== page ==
PCAST touts telehealth, wearable sensors as key to keeping aging population connected
A new report from the President’s Council of Advisors on Science and Technology claims technologies such as telehealth and wearable sensors should be put to work to help more elderly Americans stay healthy and connected as they age.
The report by PCAST, an advisory group of scientists and engineers appointed by President Barack Obama to make policy recommendations related to technology and science, found these types of technologies can help elderly Americans face challenges tied to social connectivity, emotional health and cognitive and physical ability.
"With many Americans wishing to live in their homes and communities for as long as possible, technology such as prosthetics, wearable sensors, and other tools for daily living can make that possible," said PCAST members Christine Cassel and Ed Penhoet.
As of 2014, an unprecedented 15 percent of the U.S. population was over the age of 65, according to the Census Bureau, and many of them remain active.
Recommendations also include creating better access to the Internet as something essential to health, social engagement and well-being, and offering more education and training for seniors in online technologies.
PCAST also suggests greater efforts by technology providers to develop monitoring tools for frail and vulnerable elders.
But the report also calls on a federal agencies to make changes. Specifically it pointed to telehealth as something with clear benefits for seniors living remotely or with limited mobility – but said the government needed to update regulation and payment policies to reflect recent innovation in the space.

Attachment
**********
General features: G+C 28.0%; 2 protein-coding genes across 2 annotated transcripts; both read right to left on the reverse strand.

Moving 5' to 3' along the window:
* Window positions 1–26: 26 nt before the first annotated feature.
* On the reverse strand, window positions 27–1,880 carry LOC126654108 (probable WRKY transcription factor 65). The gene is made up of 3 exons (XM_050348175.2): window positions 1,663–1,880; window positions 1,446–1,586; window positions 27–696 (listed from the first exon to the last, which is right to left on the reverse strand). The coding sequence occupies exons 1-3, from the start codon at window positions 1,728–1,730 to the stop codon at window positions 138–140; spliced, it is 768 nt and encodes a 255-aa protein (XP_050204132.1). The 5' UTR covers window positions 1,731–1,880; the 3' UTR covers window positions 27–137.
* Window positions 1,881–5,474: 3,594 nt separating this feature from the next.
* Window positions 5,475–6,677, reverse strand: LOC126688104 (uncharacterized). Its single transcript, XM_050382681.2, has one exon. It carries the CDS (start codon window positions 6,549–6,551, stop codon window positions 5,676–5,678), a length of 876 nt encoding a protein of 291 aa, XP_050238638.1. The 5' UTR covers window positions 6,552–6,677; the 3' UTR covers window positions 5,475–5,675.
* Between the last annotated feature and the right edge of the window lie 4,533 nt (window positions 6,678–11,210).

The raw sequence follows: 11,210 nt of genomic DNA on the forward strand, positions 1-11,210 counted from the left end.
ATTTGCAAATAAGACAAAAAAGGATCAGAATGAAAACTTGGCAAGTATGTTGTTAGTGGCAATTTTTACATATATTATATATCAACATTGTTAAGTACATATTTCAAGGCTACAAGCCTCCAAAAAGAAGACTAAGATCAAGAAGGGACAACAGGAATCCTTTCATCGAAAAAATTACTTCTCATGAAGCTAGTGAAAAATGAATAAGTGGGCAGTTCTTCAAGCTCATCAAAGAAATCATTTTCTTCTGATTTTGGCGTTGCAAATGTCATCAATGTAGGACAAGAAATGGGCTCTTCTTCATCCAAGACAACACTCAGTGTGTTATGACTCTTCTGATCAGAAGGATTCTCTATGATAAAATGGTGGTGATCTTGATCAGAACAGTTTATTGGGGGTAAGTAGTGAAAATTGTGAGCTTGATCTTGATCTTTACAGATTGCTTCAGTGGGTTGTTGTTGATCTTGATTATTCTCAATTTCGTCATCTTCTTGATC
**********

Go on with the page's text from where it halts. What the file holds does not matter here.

For another example, the Federal Trade Commission should continue to enforce regulatory review and guidelines for commercial cognitive training products, PCAST said.
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And the group called upon an array of federal agencies – from the National Institutes of Health to the Defense Advanced Research Projects Agency, or DARPA – to expand research on projects such as robotics and advanced mobility technology. It also recommended that Centers for Medicare and Medicaid Services payment policies should be adapted to increase seniors' access to those next-generation tools.
"Technology has played an important role in increasing life expectancy, but it also has an important role to play in increasing the quality of life by maximizing Americans’ ability to function in their later years," PCAST Chairs John Holdren and Eric Lander wrote in a letter to President Obama.